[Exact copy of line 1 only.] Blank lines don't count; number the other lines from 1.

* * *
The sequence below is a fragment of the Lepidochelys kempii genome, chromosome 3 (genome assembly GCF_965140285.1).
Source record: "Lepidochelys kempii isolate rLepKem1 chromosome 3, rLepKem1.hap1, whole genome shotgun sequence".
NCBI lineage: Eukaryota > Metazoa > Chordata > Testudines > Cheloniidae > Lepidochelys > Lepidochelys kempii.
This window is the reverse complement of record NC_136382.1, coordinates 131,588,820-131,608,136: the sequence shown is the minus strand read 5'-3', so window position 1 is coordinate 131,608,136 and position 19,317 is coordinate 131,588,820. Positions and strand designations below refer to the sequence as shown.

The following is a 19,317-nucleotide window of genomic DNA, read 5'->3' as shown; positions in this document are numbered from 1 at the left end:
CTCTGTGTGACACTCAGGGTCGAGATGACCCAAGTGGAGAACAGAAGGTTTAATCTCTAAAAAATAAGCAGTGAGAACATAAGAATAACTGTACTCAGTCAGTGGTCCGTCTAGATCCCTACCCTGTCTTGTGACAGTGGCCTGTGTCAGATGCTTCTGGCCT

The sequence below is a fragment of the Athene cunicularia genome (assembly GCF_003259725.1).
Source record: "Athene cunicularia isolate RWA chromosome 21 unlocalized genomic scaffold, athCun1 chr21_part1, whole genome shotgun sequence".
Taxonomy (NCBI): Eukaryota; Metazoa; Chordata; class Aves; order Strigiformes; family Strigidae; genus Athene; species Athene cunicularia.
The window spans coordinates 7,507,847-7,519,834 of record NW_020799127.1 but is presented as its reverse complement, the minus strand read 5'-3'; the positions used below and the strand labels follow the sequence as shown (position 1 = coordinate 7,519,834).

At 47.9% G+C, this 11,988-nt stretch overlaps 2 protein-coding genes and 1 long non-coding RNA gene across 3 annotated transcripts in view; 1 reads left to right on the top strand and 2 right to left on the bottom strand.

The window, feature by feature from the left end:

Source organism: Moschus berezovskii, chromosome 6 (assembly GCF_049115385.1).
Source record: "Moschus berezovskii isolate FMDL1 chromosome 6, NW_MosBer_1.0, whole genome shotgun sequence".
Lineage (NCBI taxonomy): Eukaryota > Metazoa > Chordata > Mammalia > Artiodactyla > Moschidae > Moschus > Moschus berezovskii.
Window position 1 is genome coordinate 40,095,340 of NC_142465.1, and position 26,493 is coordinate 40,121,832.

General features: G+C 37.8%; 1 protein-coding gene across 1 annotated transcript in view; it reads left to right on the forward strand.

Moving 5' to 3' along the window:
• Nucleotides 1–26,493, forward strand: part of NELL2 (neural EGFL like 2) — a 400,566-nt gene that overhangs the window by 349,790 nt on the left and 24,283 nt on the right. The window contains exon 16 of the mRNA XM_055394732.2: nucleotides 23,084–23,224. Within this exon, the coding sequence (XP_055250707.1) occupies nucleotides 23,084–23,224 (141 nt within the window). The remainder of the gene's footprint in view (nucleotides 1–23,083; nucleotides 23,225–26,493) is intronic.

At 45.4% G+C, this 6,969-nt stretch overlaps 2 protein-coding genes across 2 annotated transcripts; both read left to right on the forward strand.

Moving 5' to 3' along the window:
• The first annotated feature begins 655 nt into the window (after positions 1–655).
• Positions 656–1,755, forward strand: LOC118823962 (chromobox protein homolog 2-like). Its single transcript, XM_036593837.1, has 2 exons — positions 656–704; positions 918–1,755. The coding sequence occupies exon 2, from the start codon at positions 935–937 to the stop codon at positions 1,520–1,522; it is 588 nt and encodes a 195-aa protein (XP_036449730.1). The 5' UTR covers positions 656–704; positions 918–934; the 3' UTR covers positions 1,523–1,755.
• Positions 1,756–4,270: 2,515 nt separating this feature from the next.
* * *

The sequence below is a fragment of the Lepidochelys kempii genome, chromosome 3 (genome assembly GCF_965140285.1).